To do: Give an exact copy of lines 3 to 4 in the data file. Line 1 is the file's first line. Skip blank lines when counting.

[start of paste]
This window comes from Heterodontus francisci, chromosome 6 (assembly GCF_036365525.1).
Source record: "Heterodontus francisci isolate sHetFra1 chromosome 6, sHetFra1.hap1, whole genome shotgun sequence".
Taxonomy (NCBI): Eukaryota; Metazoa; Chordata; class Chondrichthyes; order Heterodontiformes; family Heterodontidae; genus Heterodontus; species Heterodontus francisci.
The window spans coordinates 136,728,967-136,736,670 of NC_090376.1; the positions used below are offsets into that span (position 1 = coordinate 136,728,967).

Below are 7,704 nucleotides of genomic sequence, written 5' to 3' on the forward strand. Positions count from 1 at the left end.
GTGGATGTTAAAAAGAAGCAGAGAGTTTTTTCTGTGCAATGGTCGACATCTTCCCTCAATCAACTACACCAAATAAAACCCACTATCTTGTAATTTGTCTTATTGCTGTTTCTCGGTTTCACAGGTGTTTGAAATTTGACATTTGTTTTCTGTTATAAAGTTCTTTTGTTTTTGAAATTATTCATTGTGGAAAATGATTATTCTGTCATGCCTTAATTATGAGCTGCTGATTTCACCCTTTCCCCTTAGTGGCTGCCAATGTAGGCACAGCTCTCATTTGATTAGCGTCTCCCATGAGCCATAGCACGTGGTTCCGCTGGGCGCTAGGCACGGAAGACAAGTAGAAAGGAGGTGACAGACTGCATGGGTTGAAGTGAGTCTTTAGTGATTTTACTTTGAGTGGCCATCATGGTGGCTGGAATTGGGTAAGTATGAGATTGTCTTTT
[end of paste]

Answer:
Taxonomy (NCBI): Eukaryota; Metazoa; Chordata; class Chondrichthyes; order Heterodontiformes; family Heterodontidae; genus Heterodontus; species Heterodontus francisci.
The window spans coordinates 136,728,967-136,736,670 of NC_090376.1; the positions used below are offsets into that span (position 1 = coordinate 136,728,967).